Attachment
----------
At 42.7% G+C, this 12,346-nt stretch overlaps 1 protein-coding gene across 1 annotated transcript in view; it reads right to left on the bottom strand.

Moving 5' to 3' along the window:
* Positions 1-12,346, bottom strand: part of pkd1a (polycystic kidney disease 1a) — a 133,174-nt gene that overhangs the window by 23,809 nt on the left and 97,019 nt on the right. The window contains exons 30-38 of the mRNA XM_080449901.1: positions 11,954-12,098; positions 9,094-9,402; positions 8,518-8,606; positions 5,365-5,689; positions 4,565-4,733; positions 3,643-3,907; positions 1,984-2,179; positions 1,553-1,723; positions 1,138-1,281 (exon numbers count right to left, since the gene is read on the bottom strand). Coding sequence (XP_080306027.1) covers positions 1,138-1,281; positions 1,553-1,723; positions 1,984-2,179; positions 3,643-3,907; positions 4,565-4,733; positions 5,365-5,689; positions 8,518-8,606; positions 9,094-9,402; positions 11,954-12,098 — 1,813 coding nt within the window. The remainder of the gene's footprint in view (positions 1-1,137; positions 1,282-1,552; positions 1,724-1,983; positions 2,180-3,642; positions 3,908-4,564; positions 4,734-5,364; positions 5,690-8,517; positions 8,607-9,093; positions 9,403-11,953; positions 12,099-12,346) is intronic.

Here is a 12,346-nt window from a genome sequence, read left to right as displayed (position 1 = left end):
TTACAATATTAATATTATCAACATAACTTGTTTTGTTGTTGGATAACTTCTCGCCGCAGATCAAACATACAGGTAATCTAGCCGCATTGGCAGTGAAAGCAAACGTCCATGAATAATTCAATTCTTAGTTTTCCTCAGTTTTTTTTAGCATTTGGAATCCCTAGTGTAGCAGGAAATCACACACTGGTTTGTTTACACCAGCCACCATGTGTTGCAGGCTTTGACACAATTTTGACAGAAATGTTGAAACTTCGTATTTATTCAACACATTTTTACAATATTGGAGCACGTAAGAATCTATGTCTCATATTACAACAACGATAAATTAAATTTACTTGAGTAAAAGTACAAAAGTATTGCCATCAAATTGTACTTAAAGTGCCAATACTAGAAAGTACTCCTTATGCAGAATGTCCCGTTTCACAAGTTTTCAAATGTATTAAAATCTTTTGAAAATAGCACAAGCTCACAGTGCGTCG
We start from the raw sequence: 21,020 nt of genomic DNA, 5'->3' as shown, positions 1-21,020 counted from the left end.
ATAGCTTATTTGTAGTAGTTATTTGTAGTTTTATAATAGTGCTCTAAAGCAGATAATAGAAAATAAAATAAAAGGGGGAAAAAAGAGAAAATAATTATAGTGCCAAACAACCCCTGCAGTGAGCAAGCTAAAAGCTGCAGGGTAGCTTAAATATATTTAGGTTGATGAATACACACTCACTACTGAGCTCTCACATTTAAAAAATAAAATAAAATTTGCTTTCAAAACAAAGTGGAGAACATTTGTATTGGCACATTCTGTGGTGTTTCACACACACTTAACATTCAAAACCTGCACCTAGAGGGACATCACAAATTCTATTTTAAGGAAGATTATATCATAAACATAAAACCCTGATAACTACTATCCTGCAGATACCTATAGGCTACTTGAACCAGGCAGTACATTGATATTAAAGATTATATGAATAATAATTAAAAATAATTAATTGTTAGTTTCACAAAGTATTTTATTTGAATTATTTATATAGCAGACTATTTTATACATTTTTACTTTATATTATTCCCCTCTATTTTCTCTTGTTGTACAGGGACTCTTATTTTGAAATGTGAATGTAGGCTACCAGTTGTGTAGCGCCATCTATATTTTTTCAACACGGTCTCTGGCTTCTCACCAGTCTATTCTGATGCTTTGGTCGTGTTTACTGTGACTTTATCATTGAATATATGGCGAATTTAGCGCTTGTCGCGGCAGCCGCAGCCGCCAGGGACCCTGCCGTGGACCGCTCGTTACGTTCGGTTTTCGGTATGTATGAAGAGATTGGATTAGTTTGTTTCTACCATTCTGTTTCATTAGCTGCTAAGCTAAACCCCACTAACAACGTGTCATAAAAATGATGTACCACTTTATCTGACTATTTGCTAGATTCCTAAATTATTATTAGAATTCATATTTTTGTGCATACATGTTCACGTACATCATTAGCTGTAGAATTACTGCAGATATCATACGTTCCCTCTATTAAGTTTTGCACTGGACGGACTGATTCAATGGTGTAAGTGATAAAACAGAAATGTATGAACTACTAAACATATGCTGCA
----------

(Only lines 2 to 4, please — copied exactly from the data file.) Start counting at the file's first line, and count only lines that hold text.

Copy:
Moving 5' to 3' along the window:
* Positions 1-12,346, bottom strand: part of pkd1a (polycystic kidney disease 1a) — a 133,174-nt gene that overhangs the window by 23,809 nt on the left and 97,019 nt on the right. The window contains exons 30-38 of the mRNA XM_080449901.1: positions 11,954-12,098; positions 9,094-9,402; positions 8,518-8,606; positions 5,365-5,689; positions 4,565-4,733; positions 3,643-3,907; positions 1,984-2,179; positions 1,553-1,723; positions 1,138-1,281 (exon numbers count right to left, since the gene is read on the bottom strand). Coding sequence (XP_080306027.1) covers positions 1,138-1,281; positions 1,553-1,723; positions 1,984-2,179; positions 3,643-3,907; positions 4,565-4,733; positions 5,365-5,689; positions 8,518-8,606; positions 9,094-9,402; positions 11,954-12,098 — 1,813 coding nt within the window. The remainder of the gene's footprint in view (positions 1-1,137; positions 1,282-1,552; positions 1,724-1,983; positions 2,180-3,642; positions 3,908-4,564; positions 4,734-5,364; positions 5,690-8,517; positions 8,607-9,093; positions 9,403-11,953; positions 12,099-12,346) is intronic.

Here is a 12,346-nt window from a genome sequence, read left to right as displayed (position 1 = left end):